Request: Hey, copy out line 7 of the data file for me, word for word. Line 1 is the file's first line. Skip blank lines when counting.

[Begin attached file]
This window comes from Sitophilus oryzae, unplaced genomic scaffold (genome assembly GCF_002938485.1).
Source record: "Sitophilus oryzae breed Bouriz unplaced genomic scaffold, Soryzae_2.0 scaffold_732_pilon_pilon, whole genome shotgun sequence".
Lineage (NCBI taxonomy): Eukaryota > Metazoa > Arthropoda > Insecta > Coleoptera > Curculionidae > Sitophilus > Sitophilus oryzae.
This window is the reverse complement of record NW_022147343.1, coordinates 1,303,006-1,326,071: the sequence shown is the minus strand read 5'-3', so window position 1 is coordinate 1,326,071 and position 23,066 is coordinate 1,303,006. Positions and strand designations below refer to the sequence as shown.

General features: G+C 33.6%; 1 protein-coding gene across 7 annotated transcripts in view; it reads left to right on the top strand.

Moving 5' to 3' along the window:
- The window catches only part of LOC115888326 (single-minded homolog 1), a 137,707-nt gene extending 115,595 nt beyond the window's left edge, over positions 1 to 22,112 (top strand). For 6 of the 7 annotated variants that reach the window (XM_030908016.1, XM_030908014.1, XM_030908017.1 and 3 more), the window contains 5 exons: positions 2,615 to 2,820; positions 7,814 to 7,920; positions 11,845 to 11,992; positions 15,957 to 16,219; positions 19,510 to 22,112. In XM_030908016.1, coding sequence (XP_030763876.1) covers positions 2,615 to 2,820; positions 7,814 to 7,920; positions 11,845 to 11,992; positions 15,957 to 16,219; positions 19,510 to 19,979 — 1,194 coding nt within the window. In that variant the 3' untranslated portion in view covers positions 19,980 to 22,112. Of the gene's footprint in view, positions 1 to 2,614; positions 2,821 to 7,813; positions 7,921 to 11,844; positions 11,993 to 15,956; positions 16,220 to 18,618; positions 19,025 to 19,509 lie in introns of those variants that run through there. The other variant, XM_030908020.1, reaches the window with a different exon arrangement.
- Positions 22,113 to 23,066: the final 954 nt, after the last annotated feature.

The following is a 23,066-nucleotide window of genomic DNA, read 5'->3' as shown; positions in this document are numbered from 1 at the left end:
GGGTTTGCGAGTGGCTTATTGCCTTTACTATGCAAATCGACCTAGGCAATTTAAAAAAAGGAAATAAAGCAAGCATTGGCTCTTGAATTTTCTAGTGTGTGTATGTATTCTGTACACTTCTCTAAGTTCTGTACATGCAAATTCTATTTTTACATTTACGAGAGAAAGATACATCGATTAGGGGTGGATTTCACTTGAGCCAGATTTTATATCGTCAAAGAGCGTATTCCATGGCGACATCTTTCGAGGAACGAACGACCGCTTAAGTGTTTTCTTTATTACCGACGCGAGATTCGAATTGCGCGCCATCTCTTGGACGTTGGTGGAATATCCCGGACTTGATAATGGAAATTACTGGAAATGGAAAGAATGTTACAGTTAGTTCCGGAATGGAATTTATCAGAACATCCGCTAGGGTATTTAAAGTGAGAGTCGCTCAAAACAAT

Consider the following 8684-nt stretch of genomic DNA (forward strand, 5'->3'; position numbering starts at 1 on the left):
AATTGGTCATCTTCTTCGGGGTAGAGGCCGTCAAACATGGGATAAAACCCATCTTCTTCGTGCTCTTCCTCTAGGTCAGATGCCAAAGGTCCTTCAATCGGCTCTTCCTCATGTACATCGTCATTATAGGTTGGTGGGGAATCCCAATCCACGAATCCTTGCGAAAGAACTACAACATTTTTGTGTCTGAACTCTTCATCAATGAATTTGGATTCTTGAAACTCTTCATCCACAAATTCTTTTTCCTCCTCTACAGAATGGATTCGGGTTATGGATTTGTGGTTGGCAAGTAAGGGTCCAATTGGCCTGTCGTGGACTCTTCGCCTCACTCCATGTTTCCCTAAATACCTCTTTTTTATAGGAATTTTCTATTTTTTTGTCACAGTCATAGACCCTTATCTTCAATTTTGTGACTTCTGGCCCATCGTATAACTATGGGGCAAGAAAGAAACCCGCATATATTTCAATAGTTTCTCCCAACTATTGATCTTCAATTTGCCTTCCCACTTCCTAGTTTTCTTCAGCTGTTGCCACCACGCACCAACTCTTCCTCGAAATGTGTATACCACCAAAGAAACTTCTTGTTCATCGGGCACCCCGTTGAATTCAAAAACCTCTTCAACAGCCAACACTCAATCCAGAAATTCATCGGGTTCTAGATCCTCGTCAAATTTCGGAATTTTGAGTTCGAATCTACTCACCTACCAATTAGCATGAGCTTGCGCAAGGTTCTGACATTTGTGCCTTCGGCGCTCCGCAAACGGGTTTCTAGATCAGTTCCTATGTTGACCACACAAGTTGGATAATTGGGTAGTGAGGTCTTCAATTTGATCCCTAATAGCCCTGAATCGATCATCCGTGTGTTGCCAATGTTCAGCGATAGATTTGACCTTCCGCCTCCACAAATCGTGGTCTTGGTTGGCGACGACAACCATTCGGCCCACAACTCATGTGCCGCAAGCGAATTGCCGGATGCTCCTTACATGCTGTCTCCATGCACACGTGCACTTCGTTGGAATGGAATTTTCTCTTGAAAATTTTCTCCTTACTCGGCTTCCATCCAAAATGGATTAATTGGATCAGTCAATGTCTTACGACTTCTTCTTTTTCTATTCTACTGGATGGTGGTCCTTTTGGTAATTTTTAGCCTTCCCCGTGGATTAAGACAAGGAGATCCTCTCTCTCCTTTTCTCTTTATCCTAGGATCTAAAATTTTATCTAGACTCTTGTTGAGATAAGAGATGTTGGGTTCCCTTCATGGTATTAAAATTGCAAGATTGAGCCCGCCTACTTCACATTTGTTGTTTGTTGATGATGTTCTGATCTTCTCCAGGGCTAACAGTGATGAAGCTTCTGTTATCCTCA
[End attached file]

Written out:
- The window catches only part of LOC115888326 (single-minded homolog 1), a 137,707-nt gene extending 115,595 nt beyond the window's left edge, over positions 1 to 22,112 (top strand). For 6 of the 7 annotated variants that reach the window (XM_030908016.1, XM_030908014.1, XM_030908017.1 and 3 more), the window contains 5 exons: positions 2,615 to 2,820; positions 7,814 to 7,920; positions 11,845 to 11,992; positions 15,957 to 16,219; positions 19,510 to 22,112. In XM_030908016.1, coding sequence (XP_030763876.1) covers positions 2,615 to 2,820; positions 7,814 to 7,920; positions 11,845 to 11,992; positions 15,957 to 16,219; positions 19,510 to 19,979 — 1,194 coding nt within the window. In that variant the 3' untranslated portion in view covers positions 19,980 to 22,112. Of the gene's footprint in view, positions 1 to 2,614; positions 2,821 to 7,813; positions 7,921 to 11,844; positions 11,993 to 15,956; positions 16,220 to 18,618; positions 19,025 to 19,509 lie in introns of those variants that run through there. The other variant, XM_030908020.1, reaches the window with a different exon arrangement.